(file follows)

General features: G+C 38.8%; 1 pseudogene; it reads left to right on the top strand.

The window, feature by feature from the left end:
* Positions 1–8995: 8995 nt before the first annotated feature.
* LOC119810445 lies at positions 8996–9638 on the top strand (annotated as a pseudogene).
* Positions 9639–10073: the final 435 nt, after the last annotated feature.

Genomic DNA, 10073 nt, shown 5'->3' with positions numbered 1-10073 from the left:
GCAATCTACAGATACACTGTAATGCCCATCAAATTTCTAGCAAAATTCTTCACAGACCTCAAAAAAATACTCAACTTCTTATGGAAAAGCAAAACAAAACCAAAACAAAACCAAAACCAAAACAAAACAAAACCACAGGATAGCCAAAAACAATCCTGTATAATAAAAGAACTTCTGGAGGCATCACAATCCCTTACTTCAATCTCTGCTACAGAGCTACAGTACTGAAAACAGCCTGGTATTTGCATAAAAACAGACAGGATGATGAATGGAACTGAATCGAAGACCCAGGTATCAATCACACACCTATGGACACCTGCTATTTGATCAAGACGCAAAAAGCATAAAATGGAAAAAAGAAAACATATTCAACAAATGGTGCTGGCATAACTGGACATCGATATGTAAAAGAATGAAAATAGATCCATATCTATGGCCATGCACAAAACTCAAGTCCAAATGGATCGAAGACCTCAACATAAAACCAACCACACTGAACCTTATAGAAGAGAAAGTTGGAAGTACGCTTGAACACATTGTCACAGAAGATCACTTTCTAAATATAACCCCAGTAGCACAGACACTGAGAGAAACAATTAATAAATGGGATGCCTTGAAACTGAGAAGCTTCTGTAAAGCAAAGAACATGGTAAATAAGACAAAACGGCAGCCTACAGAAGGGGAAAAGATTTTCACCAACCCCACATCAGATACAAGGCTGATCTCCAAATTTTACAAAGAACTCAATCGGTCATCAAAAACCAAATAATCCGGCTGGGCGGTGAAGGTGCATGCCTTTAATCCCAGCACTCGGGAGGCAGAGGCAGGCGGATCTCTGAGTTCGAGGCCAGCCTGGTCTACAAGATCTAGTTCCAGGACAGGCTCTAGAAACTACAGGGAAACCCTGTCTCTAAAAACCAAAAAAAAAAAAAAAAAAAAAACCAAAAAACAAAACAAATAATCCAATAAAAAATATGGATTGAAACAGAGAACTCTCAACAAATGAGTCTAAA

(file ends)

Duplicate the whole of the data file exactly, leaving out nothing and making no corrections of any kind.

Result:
General features: G+C 38.8%; 1 pseudogene; it reads left to right on the top strand.

The window, feature by feature from the left end:
* Positions 1–8995: 8995 nt before the first annotated feature.
* LOC119810445 lies at positions 8996–9638 on the top strand (annotated as a pseudogene).
* Positions 9639–10073: the final 435 nt, after the last annotated feature.

Genomic DNA, 10073 nt, shown 5'->3' with positions numbered 1-10073 from the left:
GCAATCTACAGATACACTGTAATGCCCATCAAATTTCTAGCAAAATTCTTCACAGACCTCAAAAAAATACTCAACTTCTTATGGAAAAGCAAAACAAAACCAAAACAAAACCAAAACCAAAACAAAACAAAACCACAGGATAGCCAAAAACAATCCTGTATAATAAAAGAACTTCTGGAGGCATCACAATCCCTTACTTCAATCTCTGCTACAGAGCTACAGTACTGAAAACAGCCTGGTATTTGCATAAAAACAGACAGGATGATGAATGGAACTGAATCGAAGACCCAGGTATCAATCACACACCTATGGACACCTGCTATTTGATCAAGACGCAAAAAGCATAAAATGGAAAAAAGAAAACATATTCAACAAATGGTGCTGGCATAACTGGACATCGATATGTAAAAGAATGAAAATAGATCCATATCTATGGCCATGCACAAAACTCAAGTCCAAATGGATCGAAGACCTCAACATAAAACCAACCACACTGAACCTTATAGAAGAGAAAGTTGGAAGTACGCTTGAACACATTGTCACAGAAGATCACTTTCTAAATATAACCCCAGTAGCACAGACACTGAGAGAAACAATTAATAAATGGGATGCCTTGAAACTGAGAAGCTTCTGTAAAGCAAAGAACATGGTAAATAAGACAAAACGGCAGCCTACAGAAGGGGAAAAGATTTTCACCAACCCCACATCAGATACAAGGCTGATCTCCAAATTTTACAAAGAACTCAATCGGTCATCAAAAACCAAATAATCCGGCTGGGCGGTGAAGGTGCATGCCTTTAATCCCAGCACTCGGGAGGCAGAGGCAGGCGGATCTCTGAGTTCGAGGCCAGCCTGGTCTACAAGATCTAGTTCCAGGACAGGCTCTAGAAACTACAGGGAAACCCTGTCTCTAAAAACCAAAAAAAAAAAAAAAAAAAAAACCAAAAAACAAAACAAATAATCCAATAAAAAATATGGATTGAAACAGAGAACTCTCAACAAATGAGTCTAAA